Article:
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Garrett County wind project deal finalized

Constellation Energy has finalized its acquisition of a Garrett County wind project, closing a deal for the $140 million, 70-megawatt Criterion wind farm with California-based Clipper Windpower Inc.

The project, now under construction, is scheduled to go online by the end of 2010.

The deal was first announced in November and closed Wednesday. As part of the agreement, Constellation will also purchase 28 of Clipper's Liberty wind turbines, which will be installed along the top of Backbone Mountain near Eagle Rock. The turbines will be built at Clipper's manufacturing plant in Cedar Rapids, Iowa.

The agreement also calls for Clipper employees based in Garrett County to operate and maintain the wind power facility once it's up and running.

The Criterion project has a 20-year power purchase agreement with Old Dominion Electric Cooperative for both its electricity and renewable energy credits.

Constellation spokesman Larry McDonnell said the developer plans to voluntarily seek an incidental take permit from the U.S. Fish and Wildlife Service. The company has not yet given a timeframe for filing its application.

The permit effectively protects developers from violating the federal Endangered Species Act by creating a plan in advance to deal with the possibility that endangered wildlife could be harmed by a project. In this region, much of that attention has been focused on the Indiana bat.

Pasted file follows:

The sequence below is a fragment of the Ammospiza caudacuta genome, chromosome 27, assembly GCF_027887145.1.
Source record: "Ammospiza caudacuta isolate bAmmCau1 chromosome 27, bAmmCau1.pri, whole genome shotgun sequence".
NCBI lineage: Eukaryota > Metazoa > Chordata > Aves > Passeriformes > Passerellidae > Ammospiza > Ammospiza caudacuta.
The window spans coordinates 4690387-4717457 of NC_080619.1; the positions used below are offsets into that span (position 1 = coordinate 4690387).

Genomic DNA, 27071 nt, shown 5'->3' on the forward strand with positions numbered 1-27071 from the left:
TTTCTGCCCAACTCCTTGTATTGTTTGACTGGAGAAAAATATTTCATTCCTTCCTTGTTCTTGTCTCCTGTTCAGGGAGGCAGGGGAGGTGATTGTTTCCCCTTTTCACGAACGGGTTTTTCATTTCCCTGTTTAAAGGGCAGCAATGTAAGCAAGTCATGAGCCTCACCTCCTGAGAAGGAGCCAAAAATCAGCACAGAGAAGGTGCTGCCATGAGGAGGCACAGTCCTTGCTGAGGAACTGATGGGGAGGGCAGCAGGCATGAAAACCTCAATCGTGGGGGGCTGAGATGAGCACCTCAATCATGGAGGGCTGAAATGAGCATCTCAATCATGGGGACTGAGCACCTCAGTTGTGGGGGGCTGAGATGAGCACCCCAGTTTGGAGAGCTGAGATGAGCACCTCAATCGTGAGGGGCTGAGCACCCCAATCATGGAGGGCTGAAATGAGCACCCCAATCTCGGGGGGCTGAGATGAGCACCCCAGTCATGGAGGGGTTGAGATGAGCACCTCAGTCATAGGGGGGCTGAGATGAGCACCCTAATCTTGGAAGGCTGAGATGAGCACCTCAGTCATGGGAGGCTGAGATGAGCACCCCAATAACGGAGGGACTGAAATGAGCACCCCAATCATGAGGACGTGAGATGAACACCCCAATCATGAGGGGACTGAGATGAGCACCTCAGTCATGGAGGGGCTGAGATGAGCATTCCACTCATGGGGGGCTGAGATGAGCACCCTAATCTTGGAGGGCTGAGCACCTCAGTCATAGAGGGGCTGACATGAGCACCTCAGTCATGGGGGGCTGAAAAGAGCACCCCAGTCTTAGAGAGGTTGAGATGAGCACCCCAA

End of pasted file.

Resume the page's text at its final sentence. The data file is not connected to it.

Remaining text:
"Even though the risk of a negative impact to an Indiana bat is very remote, Constellation Energy will voluntarily seek the U.S. Fish and Wildlife Service's approval for any incidental impacts," McDonnell said. "We will commit to developing Indiana bat habitat improvement projects that will result in far greater benefits to the species than any remote risk posed by the project."

The permit application requires developers to create a habitat conservation plan for mitigating the effects of an incidental killing of wildlife. USFWS can also require that applicants conduct biological surveys of the project area.

The length of time needed for USFWS to review a permit application can range from less than three months to one year, depending on the scope and complexity of the conservation plan, according to USFWS permit instructions. The timeframe can also be affected by other factors, such as public controversy.

Contact Megan Miller at mmiller@times-news.com.


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